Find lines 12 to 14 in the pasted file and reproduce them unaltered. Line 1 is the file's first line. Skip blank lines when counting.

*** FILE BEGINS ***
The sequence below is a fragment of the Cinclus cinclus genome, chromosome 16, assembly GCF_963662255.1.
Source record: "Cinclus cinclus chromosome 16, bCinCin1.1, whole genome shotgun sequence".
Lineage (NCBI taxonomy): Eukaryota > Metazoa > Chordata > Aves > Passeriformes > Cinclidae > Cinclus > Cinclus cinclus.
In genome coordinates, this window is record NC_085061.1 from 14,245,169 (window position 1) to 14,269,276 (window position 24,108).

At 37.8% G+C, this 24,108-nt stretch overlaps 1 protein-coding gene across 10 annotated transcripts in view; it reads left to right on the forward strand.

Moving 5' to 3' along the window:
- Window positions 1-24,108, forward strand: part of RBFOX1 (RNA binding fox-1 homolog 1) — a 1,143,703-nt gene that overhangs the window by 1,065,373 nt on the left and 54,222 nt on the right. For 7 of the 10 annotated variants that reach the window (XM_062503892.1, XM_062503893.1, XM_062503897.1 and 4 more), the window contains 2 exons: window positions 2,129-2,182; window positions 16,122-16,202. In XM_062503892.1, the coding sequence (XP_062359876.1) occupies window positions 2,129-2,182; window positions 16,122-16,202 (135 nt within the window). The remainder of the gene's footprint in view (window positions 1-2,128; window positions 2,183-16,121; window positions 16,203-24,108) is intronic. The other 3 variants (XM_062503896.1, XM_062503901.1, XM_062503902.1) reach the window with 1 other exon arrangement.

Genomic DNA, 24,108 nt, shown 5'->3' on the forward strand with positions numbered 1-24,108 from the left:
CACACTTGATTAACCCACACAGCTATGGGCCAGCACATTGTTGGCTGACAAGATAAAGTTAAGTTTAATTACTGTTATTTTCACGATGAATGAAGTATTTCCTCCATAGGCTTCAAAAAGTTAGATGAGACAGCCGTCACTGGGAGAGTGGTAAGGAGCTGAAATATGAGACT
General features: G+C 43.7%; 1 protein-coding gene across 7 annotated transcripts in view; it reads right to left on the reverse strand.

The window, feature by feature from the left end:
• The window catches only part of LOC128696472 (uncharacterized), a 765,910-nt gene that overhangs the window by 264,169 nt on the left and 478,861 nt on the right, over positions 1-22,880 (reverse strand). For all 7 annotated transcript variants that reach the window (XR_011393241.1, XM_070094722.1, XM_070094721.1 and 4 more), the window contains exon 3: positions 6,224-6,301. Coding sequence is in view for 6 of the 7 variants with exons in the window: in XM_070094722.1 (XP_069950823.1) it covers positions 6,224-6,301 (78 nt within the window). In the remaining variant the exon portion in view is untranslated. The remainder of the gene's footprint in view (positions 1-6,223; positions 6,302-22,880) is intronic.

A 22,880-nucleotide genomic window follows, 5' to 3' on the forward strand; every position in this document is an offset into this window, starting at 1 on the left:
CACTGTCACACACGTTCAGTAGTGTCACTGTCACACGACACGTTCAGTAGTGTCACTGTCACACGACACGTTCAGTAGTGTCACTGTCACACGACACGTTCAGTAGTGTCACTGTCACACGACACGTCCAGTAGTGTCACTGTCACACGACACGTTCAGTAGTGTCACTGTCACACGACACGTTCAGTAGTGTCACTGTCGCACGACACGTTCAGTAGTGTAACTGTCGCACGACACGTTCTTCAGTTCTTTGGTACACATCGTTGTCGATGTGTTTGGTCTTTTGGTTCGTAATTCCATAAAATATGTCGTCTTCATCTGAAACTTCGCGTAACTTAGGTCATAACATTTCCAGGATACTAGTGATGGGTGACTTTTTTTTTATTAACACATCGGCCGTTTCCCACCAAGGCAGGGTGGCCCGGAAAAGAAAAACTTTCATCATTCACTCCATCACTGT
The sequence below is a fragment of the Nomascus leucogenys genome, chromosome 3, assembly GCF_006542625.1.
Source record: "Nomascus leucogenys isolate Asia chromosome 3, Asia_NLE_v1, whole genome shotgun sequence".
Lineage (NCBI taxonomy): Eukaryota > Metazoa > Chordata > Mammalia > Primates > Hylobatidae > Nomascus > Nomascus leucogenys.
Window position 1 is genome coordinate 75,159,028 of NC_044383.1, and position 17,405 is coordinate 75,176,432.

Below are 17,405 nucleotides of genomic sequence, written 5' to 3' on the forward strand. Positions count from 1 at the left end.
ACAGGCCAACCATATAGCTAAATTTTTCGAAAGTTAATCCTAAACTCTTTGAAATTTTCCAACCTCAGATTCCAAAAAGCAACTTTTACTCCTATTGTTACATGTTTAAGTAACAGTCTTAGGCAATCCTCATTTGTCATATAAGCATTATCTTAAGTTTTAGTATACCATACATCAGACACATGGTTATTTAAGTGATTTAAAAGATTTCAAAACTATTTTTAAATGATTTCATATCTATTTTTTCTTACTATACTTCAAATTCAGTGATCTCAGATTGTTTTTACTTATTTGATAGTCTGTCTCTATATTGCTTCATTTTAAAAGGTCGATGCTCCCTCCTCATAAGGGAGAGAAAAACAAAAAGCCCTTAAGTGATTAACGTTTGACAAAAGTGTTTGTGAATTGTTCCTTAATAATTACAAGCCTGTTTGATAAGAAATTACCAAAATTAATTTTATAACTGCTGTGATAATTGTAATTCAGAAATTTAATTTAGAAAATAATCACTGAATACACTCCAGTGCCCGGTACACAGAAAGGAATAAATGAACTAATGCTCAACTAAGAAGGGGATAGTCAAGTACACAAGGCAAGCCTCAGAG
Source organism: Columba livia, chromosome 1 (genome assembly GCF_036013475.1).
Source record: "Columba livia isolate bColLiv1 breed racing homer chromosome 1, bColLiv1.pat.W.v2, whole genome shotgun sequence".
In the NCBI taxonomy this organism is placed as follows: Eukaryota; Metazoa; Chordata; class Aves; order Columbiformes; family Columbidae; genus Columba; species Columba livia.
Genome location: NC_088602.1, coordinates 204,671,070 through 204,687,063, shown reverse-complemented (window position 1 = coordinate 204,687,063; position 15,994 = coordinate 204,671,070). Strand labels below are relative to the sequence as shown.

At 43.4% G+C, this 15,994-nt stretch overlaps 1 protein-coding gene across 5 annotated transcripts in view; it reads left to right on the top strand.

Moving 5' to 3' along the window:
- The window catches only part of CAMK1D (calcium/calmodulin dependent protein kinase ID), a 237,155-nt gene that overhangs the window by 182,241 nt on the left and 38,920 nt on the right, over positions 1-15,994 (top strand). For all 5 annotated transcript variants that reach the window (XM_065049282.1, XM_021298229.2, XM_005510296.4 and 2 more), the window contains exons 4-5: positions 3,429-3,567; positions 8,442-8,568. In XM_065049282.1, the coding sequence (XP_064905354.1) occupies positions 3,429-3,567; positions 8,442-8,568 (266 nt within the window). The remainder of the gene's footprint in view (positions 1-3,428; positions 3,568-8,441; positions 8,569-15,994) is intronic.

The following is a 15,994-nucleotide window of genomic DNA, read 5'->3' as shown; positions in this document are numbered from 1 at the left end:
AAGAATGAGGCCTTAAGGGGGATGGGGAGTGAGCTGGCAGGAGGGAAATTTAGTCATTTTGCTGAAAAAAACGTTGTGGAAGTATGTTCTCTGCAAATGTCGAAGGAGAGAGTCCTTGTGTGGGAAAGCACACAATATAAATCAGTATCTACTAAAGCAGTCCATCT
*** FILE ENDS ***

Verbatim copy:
• The window catches only part of LOC128696472 (uncharacterized), a 765,910-nt gene that overhangs the window by 264,169 nt on the left and 478,861 nt on the right, over positions 1-22,880 (reverse strand). For all 7 annotated transcript variants that reach the window (XR_011393241.1, XM_070094722.1, XM_070094721.1 and 4 more), the window contains exon 3: positions 6,224-6,301. Coding sequence is in view for 6 of the 7 variants with exons in the window: in XM_070094722.1 (XP_069950823.1) it covers positions 6,224-6,301 (78 nt within the window). In the remaining variant the exon portion in view is untranslated. The remainder of the gene's footprint in view (positions 1-6,223; positions 6,302-22,880) is intronic.

A 22,880-nucleotide genomic window follows, 5' to 3' on the forward strand; every position in this document is an offset into this window, starting at 1 on the left:
CACTGTCACACACGTTCAGTAGTGTCACTGTCACACGACACGTTCAGTAGTGTCACTGTCACACGACACGTTCAGTAGTGTCACTGTCACACGACACGTTCAGTAGTGTCACTGTCACACGACACGTCCAGTAGTGTCACTGTCACACGACACGTTCAGTAGTGTCACTGTCACACGACACGTTCAGTAGTGTCACTGTCGCACGACACGTTCAGTAGTGTAACTGTCGCACGACACGTTCTTCAGTTCTTTGGTACACATCGTTGTCGATGTGTTTGGTCTTTTGGTTCGTAATTCCATAAAATATGTCGTCTTCATCTGAAACTTCGCGTAACTTAGGTCATAACATTTCCAGGATACTAGTGATGGGTGACTTTTTTTTTATTAACACATCGGCCGTTTCCCACCAAGGCAGGGTGGCCCGGAAAAGAAAAACTTTCATCATTCACTCCATCACTGT